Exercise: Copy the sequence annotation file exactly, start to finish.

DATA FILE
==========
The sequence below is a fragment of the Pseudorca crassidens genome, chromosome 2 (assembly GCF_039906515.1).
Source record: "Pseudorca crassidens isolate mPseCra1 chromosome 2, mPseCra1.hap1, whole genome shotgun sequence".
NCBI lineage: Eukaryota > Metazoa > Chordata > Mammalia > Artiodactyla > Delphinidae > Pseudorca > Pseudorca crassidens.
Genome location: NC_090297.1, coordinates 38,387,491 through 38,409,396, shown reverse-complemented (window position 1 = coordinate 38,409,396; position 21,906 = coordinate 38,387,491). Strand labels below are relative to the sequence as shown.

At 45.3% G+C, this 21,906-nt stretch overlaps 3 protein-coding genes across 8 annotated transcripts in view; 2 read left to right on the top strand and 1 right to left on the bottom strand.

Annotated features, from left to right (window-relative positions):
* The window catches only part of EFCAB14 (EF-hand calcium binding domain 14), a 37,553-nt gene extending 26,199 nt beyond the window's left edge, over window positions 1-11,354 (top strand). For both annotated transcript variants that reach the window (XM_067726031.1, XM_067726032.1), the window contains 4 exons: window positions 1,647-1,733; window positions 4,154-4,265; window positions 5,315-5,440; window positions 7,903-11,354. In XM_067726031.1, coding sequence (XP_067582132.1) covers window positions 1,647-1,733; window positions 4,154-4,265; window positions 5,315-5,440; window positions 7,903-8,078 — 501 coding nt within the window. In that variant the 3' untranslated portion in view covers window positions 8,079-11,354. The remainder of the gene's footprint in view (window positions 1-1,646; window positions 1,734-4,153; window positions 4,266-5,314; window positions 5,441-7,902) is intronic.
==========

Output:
The sequence below is a fragment of the Pseudorca crassidens genome, chromosome 2 (assembly GCF_039906515.1).
Source record: "Pseudorca crassidens isolate mPseCra1 chromosome 2, mPseCra1.hap1, whole genome shotgun sequence".
NCBI lineage: Eukaryota > Metazoa > Chordata > Mammalia > Artiodactyla > Delphinidae > Pseudorca > Pseudorca crassidens.
Genome location: NC_090297.1, coordinates 38,387,491 through 38,409,396, shown reverse-complemented (window position 1 = coordinate 38,409,396; position 21,906 = coordinate 38,387,491). Strand labels below are relative to the sequence as shown.

At 45.3% G+C, this 21,906-nt stretch overlaps 3 protein-coding genes across 8 annotated transcripts in view; 2 read left to right on the top strand and 1 right to left on the bottom strand.

Annotated features, from left to right (window-relative positions):
* The window catches only part of EFCAB14 (EF-hand calcium binding domain 14), a 37,553-nt gene extending 26,199 nt beyond the window's left edge, over window positions 1-11,354 (top strand). For both annotated transcript variants that reach the window (XM_067726031.1, XM_067726032.1), the window contains 4 exons: window positions 1,647-1,733; window positions 4,154-4,265; window positions 5,315-5,440; window positions 7,903-11,354. In XM_067726031.1, coding sequence (XP_067582132.1) covers window positions 1,647-1,733; window positions 4,154-4,265; window positions 5,315-5,440; window positions 7,903-8,078 — 501 coding nt within the window. In that variant the 3' untranslated portion in view covers window positions 8,079-11,354. The remainder of the gene's footprint in view (window positions 1-1,646; window positions 1,734-4,153; window positions 4,266-5,314; window positions 5,441-7,902) is intronic.